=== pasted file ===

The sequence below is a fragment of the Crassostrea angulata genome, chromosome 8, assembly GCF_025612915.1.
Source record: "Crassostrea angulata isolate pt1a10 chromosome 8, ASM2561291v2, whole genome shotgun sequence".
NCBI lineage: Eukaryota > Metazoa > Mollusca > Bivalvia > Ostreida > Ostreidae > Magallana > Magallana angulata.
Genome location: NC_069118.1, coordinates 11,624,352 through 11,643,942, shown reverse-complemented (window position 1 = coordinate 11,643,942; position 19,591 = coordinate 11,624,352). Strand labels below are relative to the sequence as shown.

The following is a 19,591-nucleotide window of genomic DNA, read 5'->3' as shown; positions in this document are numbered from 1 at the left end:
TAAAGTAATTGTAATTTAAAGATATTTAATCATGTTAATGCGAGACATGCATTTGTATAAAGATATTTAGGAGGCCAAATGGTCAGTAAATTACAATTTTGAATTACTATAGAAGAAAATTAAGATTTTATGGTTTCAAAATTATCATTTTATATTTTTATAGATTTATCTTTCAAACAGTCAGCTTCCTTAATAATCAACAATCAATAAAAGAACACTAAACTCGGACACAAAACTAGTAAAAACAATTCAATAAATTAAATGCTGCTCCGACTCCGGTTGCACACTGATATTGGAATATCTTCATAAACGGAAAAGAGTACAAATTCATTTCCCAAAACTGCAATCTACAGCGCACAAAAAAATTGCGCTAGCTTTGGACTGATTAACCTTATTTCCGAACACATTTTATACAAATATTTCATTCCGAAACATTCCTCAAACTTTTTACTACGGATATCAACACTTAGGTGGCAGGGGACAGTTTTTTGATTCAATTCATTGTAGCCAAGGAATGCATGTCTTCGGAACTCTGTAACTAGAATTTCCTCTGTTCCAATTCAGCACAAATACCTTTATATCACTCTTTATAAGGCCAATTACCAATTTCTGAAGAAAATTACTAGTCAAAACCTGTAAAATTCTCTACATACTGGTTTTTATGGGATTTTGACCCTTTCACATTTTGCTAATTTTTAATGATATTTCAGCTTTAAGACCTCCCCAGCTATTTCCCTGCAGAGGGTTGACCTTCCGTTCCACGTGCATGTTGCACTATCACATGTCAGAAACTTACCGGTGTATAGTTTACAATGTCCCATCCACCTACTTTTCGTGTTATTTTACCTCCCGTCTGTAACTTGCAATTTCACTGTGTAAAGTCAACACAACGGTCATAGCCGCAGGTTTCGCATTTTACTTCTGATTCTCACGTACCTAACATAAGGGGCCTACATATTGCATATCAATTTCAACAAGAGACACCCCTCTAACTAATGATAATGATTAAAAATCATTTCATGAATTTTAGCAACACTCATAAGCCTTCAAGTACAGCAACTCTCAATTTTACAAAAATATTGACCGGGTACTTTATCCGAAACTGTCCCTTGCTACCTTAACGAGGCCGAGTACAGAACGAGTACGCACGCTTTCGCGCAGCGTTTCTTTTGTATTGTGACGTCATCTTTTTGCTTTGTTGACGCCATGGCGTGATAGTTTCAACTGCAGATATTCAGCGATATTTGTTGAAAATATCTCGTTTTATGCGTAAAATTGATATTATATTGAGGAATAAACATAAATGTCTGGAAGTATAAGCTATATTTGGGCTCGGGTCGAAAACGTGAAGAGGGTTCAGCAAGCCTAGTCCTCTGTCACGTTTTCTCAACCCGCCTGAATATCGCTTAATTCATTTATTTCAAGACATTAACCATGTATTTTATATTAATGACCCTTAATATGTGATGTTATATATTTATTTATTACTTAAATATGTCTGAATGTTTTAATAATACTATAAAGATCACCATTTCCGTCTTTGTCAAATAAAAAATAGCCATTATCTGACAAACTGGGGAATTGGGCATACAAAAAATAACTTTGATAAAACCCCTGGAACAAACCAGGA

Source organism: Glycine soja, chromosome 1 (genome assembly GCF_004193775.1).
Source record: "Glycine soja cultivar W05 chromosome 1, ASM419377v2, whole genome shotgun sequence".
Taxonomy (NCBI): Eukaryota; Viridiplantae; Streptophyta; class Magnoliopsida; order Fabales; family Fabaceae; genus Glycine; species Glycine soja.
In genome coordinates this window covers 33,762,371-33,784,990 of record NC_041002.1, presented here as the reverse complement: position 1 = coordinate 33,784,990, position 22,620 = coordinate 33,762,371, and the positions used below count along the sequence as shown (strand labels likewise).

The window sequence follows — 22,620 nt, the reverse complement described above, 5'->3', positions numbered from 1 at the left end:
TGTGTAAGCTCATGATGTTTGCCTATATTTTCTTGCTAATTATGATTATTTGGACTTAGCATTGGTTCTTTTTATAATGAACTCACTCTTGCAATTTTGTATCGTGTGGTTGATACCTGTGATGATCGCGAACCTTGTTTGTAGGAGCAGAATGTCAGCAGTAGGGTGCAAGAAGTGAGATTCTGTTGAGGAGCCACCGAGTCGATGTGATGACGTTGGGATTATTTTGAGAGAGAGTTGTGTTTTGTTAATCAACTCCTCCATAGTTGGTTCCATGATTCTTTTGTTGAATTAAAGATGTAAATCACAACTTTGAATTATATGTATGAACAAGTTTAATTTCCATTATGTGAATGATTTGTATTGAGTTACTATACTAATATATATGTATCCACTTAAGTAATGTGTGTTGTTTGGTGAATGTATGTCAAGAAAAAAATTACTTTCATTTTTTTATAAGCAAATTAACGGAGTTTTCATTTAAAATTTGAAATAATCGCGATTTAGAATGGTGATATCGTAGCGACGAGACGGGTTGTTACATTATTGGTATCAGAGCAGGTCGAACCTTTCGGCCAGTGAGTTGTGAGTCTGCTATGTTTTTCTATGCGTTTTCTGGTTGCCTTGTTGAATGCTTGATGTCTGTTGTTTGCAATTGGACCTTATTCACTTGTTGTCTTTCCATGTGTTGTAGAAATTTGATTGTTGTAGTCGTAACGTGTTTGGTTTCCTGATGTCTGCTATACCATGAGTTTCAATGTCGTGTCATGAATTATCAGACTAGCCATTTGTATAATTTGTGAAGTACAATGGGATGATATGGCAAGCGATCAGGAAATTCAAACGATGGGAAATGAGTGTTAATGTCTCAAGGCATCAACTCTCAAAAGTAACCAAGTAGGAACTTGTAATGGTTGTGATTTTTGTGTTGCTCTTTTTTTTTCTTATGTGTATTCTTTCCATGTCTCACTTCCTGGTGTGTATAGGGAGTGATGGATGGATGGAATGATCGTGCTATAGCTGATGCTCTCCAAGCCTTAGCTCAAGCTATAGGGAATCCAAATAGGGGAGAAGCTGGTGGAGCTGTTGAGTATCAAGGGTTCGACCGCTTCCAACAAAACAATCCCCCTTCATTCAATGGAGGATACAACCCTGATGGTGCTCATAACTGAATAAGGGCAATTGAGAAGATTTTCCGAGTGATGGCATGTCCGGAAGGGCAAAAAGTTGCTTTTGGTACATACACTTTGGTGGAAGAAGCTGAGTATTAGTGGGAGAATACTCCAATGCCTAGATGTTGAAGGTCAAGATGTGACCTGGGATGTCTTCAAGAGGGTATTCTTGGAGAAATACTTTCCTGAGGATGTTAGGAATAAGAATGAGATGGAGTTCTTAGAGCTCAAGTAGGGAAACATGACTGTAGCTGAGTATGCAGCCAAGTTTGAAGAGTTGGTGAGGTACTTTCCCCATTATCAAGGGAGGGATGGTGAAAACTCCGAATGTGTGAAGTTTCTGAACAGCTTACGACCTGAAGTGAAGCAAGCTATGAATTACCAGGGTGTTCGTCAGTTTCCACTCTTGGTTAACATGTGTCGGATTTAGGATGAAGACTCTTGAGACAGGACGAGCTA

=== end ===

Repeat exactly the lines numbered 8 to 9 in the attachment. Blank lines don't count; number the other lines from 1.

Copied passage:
Source record: "Glycine soja cultivar W05 chromosome 1, ASM419377v2, whole genome shotgun sequence".
Taxonomy (NCBI): Eukaryota; Viridiplantae; Streptophyta; class Magnoliopsida; order Fabales; family Fabaceae; genus Glycine; species Glycine soja.